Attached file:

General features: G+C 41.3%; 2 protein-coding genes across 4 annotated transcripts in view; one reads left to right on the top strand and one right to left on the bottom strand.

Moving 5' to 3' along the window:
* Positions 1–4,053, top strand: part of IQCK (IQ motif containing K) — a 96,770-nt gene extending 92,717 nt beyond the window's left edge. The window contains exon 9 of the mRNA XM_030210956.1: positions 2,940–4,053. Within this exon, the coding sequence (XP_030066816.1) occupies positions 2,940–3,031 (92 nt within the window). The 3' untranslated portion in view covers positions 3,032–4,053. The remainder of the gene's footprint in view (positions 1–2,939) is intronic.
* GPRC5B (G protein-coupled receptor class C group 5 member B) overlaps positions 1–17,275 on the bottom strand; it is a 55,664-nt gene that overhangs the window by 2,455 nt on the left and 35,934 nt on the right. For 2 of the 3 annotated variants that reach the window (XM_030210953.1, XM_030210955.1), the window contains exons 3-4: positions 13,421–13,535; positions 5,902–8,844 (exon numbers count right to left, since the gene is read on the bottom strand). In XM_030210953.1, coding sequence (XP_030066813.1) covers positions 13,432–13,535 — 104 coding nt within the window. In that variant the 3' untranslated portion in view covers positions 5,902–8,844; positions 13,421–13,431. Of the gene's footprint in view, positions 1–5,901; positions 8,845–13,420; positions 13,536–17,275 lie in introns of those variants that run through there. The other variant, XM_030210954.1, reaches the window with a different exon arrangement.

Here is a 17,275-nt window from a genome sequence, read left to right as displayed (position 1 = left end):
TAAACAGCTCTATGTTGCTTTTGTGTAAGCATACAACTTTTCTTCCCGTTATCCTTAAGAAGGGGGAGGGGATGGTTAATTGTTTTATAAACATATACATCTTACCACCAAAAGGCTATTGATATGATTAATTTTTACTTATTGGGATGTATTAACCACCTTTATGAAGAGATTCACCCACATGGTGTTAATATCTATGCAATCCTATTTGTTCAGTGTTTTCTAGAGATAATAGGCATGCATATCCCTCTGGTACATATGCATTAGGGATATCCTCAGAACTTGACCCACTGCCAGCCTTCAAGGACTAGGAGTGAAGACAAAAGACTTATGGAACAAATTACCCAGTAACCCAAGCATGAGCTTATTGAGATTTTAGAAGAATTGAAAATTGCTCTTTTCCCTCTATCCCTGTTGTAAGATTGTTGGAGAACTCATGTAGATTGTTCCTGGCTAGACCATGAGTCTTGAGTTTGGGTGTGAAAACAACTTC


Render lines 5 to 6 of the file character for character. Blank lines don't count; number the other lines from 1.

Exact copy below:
Here is a 17,275-nt window from a genome sequence, read left to right as displayed (position 1 = left end):
TAAACAGCTCTATGTTGCTTTTGTGTAAGCATACAACTTTTCTTCCCGTTATCCTTAAGAAGGGGGAGGGGATGGTTAATTGTTTTATAAACATATACATCTTACCACCAAAAGGCTATTGATATGATTAATTTTTACTTATTGGGATGTATTAACCACCTTTATGAAGAGATTCACCCACATGGTGTTAATATCTATGCAATCCTATTTGTTCAGTGTTTTCTAGAGATAATAGGCATGCATATCCCTCTGGTACATATGCATTAGGGATATCCTCAGAACTTGACCCACTGCCAGCCTTCAAGGACTAGGAGTGAAGACAAAAGACTTATGGAACAAATTACCCAGTAACCCAAGCATGAGCTTATTGAGATTTTAGAAGAATTGAAAATTGCTCTTTTCCCTCTATCCCTGTTGTAAGATTGTTGGAGAACTCATGTAGATTGTTCCTGGCTAGACCATGAGTCTTGAGTTTGGGTGTGAAAACAACTTC